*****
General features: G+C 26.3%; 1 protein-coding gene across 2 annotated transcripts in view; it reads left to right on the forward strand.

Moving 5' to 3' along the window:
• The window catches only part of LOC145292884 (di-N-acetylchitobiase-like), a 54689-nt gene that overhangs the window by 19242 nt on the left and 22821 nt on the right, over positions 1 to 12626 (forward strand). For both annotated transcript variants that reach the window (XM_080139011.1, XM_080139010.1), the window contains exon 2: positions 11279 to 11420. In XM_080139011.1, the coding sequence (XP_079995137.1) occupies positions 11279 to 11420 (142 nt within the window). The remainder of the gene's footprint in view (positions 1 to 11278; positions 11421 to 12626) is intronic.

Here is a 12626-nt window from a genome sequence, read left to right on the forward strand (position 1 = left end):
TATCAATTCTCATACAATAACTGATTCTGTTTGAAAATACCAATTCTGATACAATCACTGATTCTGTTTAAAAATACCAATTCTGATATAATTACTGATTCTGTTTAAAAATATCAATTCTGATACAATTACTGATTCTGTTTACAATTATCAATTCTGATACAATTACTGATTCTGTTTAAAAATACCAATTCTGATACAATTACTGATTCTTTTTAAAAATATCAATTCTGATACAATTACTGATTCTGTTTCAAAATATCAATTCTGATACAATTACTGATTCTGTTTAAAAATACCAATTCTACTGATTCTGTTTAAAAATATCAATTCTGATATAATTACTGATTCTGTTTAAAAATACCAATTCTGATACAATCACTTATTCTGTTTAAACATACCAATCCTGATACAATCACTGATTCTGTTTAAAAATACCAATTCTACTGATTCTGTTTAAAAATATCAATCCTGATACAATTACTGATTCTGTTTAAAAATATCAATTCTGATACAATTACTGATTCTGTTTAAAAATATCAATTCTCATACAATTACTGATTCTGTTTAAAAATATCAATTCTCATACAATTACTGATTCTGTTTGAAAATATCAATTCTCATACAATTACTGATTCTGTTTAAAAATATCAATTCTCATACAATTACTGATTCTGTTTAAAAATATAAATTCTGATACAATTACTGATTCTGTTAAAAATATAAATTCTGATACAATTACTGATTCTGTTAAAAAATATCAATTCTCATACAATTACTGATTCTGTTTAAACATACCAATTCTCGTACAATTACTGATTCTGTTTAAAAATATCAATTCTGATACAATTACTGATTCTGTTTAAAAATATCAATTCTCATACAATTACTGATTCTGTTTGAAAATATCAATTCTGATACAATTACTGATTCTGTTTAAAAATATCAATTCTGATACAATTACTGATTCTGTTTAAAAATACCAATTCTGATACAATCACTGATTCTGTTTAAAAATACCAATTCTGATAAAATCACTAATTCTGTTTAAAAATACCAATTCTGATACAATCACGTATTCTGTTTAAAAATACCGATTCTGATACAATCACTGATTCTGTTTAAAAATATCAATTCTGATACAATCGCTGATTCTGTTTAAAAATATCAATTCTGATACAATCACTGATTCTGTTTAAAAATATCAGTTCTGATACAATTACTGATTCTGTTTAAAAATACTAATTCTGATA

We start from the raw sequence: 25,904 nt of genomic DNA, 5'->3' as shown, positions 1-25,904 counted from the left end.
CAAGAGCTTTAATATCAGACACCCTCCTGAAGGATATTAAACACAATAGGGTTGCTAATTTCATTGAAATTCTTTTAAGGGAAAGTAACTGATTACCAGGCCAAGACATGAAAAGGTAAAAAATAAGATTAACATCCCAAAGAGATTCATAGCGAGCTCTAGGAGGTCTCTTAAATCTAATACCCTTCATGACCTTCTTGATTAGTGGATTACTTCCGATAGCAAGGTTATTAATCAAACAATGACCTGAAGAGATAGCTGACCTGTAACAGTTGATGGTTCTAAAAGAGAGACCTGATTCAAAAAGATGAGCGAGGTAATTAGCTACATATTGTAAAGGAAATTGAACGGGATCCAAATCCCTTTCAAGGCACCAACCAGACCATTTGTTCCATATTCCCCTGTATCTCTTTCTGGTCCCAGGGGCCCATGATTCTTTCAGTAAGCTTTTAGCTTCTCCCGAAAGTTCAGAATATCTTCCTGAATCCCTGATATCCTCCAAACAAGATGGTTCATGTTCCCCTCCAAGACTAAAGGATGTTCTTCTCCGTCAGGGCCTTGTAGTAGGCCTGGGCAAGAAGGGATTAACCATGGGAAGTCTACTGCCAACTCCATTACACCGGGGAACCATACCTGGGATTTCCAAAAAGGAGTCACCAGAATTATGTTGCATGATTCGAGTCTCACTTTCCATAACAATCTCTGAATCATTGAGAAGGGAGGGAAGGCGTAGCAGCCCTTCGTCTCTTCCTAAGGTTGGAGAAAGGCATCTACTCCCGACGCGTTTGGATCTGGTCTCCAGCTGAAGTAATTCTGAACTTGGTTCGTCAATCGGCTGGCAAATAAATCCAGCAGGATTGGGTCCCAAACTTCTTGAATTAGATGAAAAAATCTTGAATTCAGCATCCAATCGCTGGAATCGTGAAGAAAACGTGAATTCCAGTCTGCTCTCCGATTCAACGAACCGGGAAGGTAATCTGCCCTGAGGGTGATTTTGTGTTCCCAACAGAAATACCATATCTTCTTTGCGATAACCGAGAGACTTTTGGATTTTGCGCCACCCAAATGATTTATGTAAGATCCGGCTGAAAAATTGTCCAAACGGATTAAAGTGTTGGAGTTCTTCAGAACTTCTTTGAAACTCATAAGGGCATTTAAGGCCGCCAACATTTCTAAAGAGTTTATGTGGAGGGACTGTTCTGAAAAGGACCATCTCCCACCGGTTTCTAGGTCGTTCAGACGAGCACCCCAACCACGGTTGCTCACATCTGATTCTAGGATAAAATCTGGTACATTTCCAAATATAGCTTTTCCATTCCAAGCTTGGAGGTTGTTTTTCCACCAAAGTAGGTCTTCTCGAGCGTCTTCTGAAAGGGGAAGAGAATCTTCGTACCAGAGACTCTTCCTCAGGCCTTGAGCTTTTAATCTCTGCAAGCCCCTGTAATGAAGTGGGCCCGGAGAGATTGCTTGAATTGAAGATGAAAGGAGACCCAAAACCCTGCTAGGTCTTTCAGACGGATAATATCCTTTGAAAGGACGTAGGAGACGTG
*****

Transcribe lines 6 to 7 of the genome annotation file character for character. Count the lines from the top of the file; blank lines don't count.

We start from the raw sequence: 25,904 nt of genomic DNA, 5'->3' as shown, positions 1-25,904 counted from the left end.
CAAGAGCTTTAATATCAGACACCCTCCTGAAGGATATTAAACACAATAGGGTTGCTAATTTCATTGAAATTCTTTTAAGGGAAAGTAACTGATTACCAGGCCAAGACATGAAAAGGTAAAAAATAAGATTAACATCCCAAAGAGATTCATAGCGAGCTCTAGGAGGTCTCTTAAATCTAATACCCTTCATGACCTTCTTGATTAGTGGATTACTTCCGATAGCAAGGTTATTAATCAAACAATGACCTGAAGAGATAGCTGACCTGTAACAGTTGATGGTTCTAAAAGAGAGACCTGATTCAAAAAGATGAGCGAGGTAATTAGCTACATATTGTAAAGGAAATTGAACGGGATCCAAATCCCTTTCAAGGCACCAACCAGACCATTTGTTCCATATTCCCCTGTATCTCTTTCTGGTCCCAGGGGCCCATGATTCTTTCAGTAAGCTTTTAGCTTCTCCCGAAAGTTCAGAATATCTTCCTGAATCCCTGATATCCTCCAAACAAGATGGTTCATGTTCCCCTCCAAGACTAAAGGATGTTCTTCTCCGTCAGGGCCTTGTAGTAGGCCTGGGCAAGAAGGGATTAACCATGGGAAGTCTACTGCCAACTCCATTACACCGGGGAACCATACCTGGGATTTCCAAAAAGGAGTCACCAGAATTATGTTGCATGATTCGAGTCTCACTTTCCATAACAATCTCTGAATCATTGAGAAGGGAGGGAAGGCGTAGCAGCCCTTCGTCTCTTCCTAAGGTTGGAGAAAGGCATCTACTCCCGACGCGTTTGGATCTGGTCTCCAGCTGAAGTAATTCTGAACTTGGTTCGTCAATCGGCTGGCAAATAAATCCAGCAGGATTGGGTCCCAAACTTCTTGAATTAGATGAAAAAATCTTGAATTCAGCATCCAATCGCTGGAATCGTGAAGAAAACGTGAATTCCAGTCTGCTCTCCGATTCAACGAACCGGGAAGGTAATCTGCCCTGAGGGTGATTTTGTGTTCCCAACAGAAATACCATATCTTCTTTGCGATAACCGAGAGACTTTTGGATTTTGCGCCACCCAAATGATTTATGTAAGATCCGGCTGAAAAATTGTCCAAACGGATTAAAGTGTTGGAGTTCTTCAGAACTTCTTTGAAACTCATAAGGGCATTTAAGGCCGCCAACATTTCTAAAGAGTTTATGTGGAGGGACTGTTCTGAAAAGGACCATCTCCCACCGGTTTCTAGGTCGTTCAGACGAGCACCCCAACCACGGTTGCTCACATCTGATTCTAGGATAAAATCTGGTACATTTCCAAATATAGCTTTTCCATTCCAAGCTTGGAGGTTGTTTTTCCACCAAAGTAGGTCTTCTCGAGCGTCTTCTGAAAGGGGAAGAGAATCTTCGTACCAGAGACTCTTCCTCAGGCCTTGAGCTTTTAATCTCTGCAAGCCCCTGTAATGAAGTGGGCCCGGAGAGATTGCTTGAATTGAAGATGAAAGGAGACCCAAAACCCTGCTAGGTCTTTCAGACGGATAATATCCTTTGAAAGGACGTAGGAGACGTG